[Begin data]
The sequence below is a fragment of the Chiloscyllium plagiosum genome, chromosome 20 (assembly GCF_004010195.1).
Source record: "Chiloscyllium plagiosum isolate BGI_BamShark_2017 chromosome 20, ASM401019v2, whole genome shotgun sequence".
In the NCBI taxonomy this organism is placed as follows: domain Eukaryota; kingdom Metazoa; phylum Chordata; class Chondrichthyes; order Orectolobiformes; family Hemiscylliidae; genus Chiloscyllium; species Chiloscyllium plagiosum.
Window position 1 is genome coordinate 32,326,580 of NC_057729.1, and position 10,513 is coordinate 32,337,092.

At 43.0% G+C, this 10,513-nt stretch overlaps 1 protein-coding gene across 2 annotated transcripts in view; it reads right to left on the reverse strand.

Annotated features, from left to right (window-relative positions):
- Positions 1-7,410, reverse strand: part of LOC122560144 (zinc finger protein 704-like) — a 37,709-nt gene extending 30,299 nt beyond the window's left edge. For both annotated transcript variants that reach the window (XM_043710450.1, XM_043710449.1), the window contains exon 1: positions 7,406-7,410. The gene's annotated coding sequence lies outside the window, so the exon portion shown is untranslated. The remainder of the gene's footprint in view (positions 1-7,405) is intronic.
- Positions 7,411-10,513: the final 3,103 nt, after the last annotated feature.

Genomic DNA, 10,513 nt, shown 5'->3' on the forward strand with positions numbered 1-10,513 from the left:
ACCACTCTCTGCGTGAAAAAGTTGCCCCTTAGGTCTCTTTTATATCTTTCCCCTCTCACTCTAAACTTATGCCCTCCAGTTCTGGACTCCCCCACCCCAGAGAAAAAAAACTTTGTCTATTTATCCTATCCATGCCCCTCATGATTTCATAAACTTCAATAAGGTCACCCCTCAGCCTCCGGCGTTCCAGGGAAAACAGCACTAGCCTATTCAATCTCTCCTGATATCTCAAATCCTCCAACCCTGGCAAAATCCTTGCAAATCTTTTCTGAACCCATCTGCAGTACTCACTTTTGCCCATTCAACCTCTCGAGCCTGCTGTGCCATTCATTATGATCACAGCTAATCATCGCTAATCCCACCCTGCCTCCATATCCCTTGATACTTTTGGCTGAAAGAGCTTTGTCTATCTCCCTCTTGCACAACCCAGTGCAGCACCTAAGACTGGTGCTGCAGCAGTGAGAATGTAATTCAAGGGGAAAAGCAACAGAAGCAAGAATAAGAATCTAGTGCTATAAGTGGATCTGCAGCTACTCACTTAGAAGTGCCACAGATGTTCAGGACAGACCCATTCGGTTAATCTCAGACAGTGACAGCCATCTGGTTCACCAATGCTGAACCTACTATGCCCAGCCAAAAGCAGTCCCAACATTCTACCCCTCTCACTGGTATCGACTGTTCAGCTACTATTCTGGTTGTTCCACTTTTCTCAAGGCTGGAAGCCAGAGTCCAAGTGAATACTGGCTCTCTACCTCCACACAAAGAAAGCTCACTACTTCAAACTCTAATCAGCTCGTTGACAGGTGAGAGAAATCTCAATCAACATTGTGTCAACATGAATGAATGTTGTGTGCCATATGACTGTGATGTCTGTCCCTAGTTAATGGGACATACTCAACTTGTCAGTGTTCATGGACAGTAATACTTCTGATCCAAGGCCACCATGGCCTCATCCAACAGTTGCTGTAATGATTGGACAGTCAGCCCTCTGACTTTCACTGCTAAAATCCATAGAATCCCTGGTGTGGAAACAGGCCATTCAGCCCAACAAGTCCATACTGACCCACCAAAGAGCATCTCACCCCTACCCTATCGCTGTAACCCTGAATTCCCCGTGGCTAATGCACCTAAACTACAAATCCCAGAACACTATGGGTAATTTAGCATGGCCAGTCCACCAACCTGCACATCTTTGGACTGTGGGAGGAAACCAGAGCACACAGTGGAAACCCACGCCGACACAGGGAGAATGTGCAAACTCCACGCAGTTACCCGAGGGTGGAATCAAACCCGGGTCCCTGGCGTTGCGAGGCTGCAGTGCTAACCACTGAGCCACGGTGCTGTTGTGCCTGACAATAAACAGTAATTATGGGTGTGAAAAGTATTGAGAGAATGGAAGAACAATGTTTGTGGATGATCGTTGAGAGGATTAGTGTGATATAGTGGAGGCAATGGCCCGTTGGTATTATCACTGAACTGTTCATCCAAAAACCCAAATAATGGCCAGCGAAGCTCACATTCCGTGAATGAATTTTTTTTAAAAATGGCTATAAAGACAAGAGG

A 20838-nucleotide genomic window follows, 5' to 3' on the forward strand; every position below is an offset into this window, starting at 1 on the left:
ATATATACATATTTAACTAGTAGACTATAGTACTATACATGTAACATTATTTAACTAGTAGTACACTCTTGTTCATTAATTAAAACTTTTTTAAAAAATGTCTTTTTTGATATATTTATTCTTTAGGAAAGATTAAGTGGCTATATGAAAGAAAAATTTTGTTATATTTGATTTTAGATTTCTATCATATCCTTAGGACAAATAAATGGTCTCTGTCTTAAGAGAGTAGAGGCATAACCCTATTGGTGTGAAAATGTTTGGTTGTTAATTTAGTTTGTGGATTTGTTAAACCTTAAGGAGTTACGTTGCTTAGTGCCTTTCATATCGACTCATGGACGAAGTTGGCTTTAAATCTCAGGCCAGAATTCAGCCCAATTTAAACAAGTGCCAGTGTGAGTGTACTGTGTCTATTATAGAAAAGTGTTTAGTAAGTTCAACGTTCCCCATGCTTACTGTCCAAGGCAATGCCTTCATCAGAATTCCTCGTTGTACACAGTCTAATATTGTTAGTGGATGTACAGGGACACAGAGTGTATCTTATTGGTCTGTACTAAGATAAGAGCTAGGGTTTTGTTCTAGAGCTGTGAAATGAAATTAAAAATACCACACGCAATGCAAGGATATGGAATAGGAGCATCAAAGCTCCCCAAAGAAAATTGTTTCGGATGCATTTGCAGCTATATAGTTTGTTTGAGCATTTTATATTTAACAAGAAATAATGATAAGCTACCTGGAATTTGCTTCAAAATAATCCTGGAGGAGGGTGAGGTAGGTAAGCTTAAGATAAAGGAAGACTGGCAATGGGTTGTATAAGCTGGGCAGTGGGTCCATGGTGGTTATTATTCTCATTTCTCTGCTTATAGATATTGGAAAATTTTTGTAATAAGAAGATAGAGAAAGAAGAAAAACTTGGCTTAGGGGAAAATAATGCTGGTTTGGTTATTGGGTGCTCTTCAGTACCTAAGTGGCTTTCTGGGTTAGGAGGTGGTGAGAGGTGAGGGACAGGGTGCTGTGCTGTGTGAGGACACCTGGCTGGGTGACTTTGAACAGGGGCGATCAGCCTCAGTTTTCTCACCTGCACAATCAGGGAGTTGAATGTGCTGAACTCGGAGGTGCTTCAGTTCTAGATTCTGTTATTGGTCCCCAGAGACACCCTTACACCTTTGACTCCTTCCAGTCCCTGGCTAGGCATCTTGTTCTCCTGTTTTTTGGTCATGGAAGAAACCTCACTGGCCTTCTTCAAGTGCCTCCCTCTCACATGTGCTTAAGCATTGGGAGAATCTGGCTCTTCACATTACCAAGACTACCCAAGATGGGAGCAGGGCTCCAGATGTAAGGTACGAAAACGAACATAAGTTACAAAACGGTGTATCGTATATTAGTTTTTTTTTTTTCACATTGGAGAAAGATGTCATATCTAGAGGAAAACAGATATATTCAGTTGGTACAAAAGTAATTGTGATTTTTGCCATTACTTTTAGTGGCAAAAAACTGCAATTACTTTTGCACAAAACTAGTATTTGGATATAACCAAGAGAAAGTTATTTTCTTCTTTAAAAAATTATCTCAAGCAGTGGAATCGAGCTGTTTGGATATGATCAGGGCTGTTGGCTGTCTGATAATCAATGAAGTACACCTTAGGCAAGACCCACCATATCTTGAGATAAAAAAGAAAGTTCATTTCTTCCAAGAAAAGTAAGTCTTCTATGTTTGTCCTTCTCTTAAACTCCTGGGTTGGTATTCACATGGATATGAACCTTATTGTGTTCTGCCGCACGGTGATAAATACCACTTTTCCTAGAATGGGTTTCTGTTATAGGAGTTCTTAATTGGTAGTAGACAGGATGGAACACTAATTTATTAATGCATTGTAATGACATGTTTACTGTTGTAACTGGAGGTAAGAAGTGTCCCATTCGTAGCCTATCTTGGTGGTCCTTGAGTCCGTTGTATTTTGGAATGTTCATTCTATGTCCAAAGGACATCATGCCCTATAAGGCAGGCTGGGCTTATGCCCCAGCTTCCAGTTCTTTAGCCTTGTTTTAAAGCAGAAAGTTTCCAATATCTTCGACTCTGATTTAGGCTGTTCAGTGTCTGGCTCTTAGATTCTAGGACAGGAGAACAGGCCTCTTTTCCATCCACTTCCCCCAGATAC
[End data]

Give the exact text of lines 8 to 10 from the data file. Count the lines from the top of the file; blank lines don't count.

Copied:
- Positions 7,411-10,513: the final 3,103 nt, after the last annotated feature.

Genomic DNA, 10,513 nt, shown 5'->3' on the forward strand with positions numbered 1-10,513 from the left:
ACCACTCTCTGCGTGAAAAAGTTGCCCCTTAGGTCTCTTTTATATCTTTCCCCTCTCACTCTAAACTTATGCCCTCCAGTTCTGGACTCCCCCACCCCAGAGAAAAAAAACTTTGTCTATTTATCCTATCCATGCCCCTCATGATTTCATAAACTTCAATAAGGTCACCCCTCAGCCTCCGGCGTTCCAGGGAAAACAGCACTAGCCTATTCAATCTCTCCTGATATCTCAAATCCTCCAACCCTGGCAAAATCCTTGCAAATCTTTTCTGAACCCATCTGCAGTACTCACTTTTGCCCATTCAACCTCTCGAGCCTGCTGTGCCATTCATTATGATCACAGCTAATCATCGCTAATCCCACCCTGCCTCCATATCCCTTGATACTTTTGGCTGAAAGAGCTTTGTCTATCTCCCTCTTGCACAACCCAGTGCAGCACCTAAGACTGGTGCTGCAGCAGTGAGAATGTAATTCAAGGGGAAAAGCAACAGAAGCAAGAATAAGAATCTAGTGCTATAAGTGGATCTGCAGCTACTCACTTAGAAGTGCCACAGATGTTCAGGACAGACCCATTCGGTTAATCTCAGACAGTGACAGCCATCTGGTTCACCAATGCTGAACCTACTATGCCCAGCCAAAAGCAGTCCCAACATTCTACCCCTCTCACTGGTATCGACTGTTCAGCTACTATTCTGGTTGTTCCACTTTTCTCAAGGCTGGAAGCCAGAGTCCAAGTGAATACTGGCTCTCTACCTCCACACAAAGAAAGCTCACTACTTCAAACTCTAATCAGCTCGTTGACAGGTGAGAGAAATCTCAATCAACATTGTGTCAACATGAATGAATGTTGTGTGCCATATGACTGTGATGTCTGTCCCTAGTTAATGGGACATACTCAACTTGTCAGTGTTCATGGACAGTAATACTTCTGATCCAAGGCCACCATGGCCTCATCCAACAGTTGCTGTAATGATTGGACAGTCAGCCCTCTGACTTTCACTGCTAAAATCCATAGAATCCCTGGTGTGGAAACAGGCCATTCAGCCCAACAAGTCCATACTGACCCACCAAAGAGCATCTCACCCCTACCCTATCGCTGTAACCCTGAATTCCCCGTGGCTAATGCACCTAAACTACAAATCCCAGAACACTATGGGTAATTTAGCATGGCCAGTCCACCAACCTGCACATCTTTGGACTGTGGGAGGAAACCAGAGCACACAGTGGAAACCCACGCCGACACAGGGAGAATGTGCAAACTCCACGCAGTTACCCGAGGGTGGAATCAAACCCGGGTCCCTGGCGTTGCGAGGCTGCAGTGCTAACCACTGAGCCACGGTGCTGTTGTGCCTGACAATAAACAGTAATTATGGGTGTGAAAAGTATTGAGAGAATGGAAGAACAATGTTTGTGGATGATCGTTGAGAGGATTAGTGTGATATAGTGGAGGCAATGGCCCGTTGGTATTATCACTGAACTGTTCATCCAAAAACCCAAATAATGGCCAGCGAAGCTCACATTCCGTGAATGAATTTTTTTTAAAAATGGCTATAAAGACAAGAGG